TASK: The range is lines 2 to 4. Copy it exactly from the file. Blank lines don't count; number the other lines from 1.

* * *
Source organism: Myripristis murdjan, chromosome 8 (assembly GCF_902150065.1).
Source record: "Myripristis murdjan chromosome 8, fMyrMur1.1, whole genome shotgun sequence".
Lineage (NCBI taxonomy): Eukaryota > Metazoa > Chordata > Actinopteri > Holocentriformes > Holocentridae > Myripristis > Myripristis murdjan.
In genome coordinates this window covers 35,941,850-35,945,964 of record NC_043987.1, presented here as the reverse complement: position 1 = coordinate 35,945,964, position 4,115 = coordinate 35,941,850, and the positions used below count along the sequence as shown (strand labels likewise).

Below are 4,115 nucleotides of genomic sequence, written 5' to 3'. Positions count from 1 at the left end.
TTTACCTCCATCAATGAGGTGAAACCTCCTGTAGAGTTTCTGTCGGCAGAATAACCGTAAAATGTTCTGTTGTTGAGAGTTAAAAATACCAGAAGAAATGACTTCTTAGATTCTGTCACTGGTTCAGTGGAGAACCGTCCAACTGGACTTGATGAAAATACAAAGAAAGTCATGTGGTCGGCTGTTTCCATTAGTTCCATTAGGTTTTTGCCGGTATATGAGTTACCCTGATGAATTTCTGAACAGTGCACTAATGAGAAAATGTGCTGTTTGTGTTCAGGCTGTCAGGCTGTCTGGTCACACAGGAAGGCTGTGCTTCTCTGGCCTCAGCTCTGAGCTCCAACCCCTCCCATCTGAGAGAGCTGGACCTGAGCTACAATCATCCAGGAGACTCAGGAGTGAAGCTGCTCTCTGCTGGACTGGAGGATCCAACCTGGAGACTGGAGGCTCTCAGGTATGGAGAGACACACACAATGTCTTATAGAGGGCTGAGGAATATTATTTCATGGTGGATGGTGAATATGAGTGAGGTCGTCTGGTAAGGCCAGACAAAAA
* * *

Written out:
Source record: "Myripristis murdjan chromosome 8, fMyrMur1.1, whole genome shotgun sequence".
Lineage (NCBI taxonomy): Eukaryota > Metazoa > Chordata > Actinopteri > Holocentriformes > Holocentridae > Myripristis > Myripristis murdjan.
In genome coordinates this window covers 35,941,850-35,945,964 of record NC_043987.1, presented here as the reverse complement: position 1 = coordinate 35,945,964, position 4,115 = coordinate 35,941,850, and the positions used below count along the sequence as shown (strand labels likewise).